I have met many organisations this year that have tried to convince me, at length, that their version of what is 'social' is correct.
The Baxi Partnership, for example, has a long-standing commitment to employee ownership, with deep experience in securing the social and financial benefits related to it. The John Lewis Partnership is the best example of a social firm. The Anthroposophical movement and its central tenets lie at the core of Triodos Bank, and inform its activity. The Co-op is committed to the concept of cooperative or custo-mer ownership, and an offshoot it helped to form, the Unity Trust Bank, has similar core principles, but with a historical tie to the union movement.
In the UK, a lead is now being taken by Big Society Capital which, as a recipient of £400m in unclaimed assets, has had to define what it can invest in - which partly requires defining what a social purpose business is. This definition is important, for it guides how BSC can invest its millions. Some want BSC's remit to be broader, but the act that created it is clear, and some deeply social areas are not open to it.
The point is that there are many views on this, and though some have important consequences, I find it difficult to advocate one view over another - they all seem right to me.
It is in this spirit that I am bemused by the recent debate about social finance and investment kicked off by Robbie Davison's thorough piece, "Does social finance understand social need?", on the website of his social enterprise, the Can Cook Studio. It has been followed up by responses from commentators such as Nick Temple and David Floyd, and by comments posted on our recent ClearlySo blog post "Social finance: the case for helping the least needy", by Davison, Isobel Spencer and Paul Halfpenny.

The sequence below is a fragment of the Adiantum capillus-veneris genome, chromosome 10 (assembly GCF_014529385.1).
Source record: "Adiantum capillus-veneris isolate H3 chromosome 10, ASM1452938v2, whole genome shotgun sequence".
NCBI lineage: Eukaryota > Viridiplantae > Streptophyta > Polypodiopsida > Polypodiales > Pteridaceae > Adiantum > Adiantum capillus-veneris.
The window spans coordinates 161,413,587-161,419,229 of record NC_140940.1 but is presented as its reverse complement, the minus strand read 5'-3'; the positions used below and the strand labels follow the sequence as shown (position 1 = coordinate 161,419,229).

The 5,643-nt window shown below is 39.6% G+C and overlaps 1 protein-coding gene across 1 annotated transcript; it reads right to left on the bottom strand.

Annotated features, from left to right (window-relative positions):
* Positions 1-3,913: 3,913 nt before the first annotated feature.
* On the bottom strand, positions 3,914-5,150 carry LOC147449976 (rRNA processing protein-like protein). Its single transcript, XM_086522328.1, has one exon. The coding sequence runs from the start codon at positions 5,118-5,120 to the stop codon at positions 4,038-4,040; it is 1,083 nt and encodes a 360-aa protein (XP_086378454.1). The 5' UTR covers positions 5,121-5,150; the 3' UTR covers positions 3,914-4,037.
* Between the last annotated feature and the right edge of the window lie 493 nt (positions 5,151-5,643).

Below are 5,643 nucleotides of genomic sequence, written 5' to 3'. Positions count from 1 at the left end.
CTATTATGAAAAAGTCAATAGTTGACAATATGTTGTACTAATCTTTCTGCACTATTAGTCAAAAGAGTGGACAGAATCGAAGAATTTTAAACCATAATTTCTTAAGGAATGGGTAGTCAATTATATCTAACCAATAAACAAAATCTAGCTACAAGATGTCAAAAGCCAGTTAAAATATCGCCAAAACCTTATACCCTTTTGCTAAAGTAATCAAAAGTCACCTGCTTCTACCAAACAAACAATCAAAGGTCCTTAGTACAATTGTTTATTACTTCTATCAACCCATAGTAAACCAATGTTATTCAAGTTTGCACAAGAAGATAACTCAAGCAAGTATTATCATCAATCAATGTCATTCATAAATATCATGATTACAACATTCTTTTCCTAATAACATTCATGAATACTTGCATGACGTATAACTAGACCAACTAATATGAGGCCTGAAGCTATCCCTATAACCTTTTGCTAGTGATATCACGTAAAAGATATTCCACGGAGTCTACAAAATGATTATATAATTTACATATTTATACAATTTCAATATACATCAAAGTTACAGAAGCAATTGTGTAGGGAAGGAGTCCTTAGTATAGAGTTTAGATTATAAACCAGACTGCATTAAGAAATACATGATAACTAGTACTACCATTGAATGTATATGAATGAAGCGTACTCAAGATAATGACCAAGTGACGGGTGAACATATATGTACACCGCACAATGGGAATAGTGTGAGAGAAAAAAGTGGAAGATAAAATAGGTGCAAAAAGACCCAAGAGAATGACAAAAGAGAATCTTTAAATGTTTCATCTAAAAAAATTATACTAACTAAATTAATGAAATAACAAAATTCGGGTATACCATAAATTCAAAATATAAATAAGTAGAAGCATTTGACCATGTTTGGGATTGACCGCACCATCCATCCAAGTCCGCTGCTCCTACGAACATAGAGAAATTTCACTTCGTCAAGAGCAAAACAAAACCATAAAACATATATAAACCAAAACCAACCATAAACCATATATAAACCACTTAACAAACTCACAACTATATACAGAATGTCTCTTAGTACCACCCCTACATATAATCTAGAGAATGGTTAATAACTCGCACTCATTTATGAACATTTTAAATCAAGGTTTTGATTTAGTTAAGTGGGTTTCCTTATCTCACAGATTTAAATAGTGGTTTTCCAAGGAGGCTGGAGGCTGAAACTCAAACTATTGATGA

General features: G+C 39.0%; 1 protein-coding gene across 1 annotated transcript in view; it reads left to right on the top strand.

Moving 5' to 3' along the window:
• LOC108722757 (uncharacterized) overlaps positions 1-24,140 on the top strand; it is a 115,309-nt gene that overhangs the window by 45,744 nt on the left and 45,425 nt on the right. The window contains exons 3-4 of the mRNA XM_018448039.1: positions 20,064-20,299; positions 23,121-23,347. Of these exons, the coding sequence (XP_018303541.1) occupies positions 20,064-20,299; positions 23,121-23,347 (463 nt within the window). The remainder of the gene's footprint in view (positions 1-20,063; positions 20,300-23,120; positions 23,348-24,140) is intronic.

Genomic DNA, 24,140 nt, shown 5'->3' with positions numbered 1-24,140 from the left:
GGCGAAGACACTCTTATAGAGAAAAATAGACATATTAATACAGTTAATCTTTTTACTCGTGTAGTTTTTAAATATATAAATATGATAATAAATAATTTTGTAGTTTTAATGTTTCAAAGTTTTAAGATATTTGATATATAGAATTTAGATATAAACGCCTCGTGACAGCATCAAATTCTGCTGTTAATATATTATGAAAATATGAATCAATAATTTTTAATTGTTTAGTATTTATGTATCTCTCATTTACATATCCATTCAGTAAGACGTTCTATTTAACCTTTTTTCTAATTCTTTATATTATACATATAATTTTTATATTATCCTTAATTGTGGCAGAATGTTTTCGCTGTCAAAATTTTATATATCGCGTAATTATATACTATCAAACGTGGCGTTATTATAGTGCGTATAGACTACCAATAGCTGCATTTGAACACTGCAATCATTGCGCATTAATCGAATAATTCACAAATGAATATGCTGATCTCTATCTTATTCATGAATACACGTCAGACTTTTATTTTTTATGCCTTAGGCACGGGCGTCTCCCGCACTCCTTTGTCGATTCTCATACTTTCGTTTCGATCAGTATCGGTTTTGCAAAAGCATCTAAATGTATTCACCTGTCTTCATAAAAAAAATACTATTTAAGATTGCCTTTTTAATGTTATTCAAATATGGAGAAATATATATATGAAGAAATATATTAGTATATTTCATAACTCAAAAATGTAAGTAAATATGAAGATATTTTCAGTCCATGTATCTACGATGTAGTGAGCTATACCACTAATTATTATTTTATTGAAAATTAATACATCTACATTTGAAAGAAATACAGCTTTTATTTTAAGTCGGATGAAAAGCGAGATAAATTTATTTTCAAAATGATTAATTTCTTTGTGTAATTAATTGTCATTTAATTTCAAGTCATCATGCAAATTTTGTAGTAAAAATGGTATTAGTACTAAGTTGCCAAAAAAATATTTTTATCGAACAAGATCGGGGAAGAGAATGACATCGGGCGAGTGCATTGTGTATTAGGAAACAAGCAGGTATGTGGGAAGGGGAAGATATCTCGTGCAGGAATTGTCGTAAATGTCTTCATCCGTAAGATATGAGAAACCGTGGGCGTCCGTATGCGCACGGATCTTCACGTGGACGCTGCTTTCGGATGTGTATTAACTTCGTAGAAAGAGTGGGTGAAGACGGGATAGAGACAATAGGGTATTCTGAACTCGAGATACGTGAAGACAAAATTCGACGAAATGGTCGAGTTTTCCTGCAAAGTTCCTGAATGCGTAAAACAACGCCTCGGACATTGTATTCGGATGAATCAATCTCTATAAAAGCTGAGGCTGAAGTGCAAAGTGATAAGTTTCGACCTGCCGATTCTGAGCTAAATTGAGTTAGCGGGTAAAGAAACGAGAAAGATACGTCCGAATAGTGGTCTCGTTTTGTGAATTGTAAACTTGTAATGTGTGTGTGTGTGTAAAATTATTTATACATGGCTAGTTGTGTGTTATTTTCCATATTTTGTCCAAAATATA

Lurking here is the presumption that any one of us can know what is precisely the point of social finance and investment. I think it would take more than a trace of arrogance to imagine that any of us is in a position to dictate a definition to the sector. Any attempt to do so will falter, because the meaning of 'social' is highly subjective. Devising a common definition will be challenging.
However, I believe there is also a practical risk if anyone tries to proscribe and thereby limit what is included. From our perspective at ClearlySo, the biggest problem for social investment is not the precision of the definition of the term, or its deviation from some ideal, but rather the small size of the market. Put simply, we need more investment in social everything.
Thus, we endeavour to bring in more investment from individuals or organisations with capital, however they choose to define 'social' (within the bounds of decency and legality, of course) and match them with appropriate investments. By defining the sector broadly, we help to create the largest possible market. I do not believe this will undermine the ethos of the market. On the contrary - once investors enter the 'social investment tent', they will be attracted by other forms of social investment and become more open to diversifying their impact investment portfolios. By assisting them onto the first rung of the ladder (even if we are talking about highly secure, asset-backed finance for a well-established social enterprise), we make it more likely that they ascend. Low-risk investments are the natural first step in a nascent market. I am confident that they will move up the ladder without destroying the market.
Rodney Schwartz is chief executive of ClearlySo, which helps social entrepreneurs to raise capital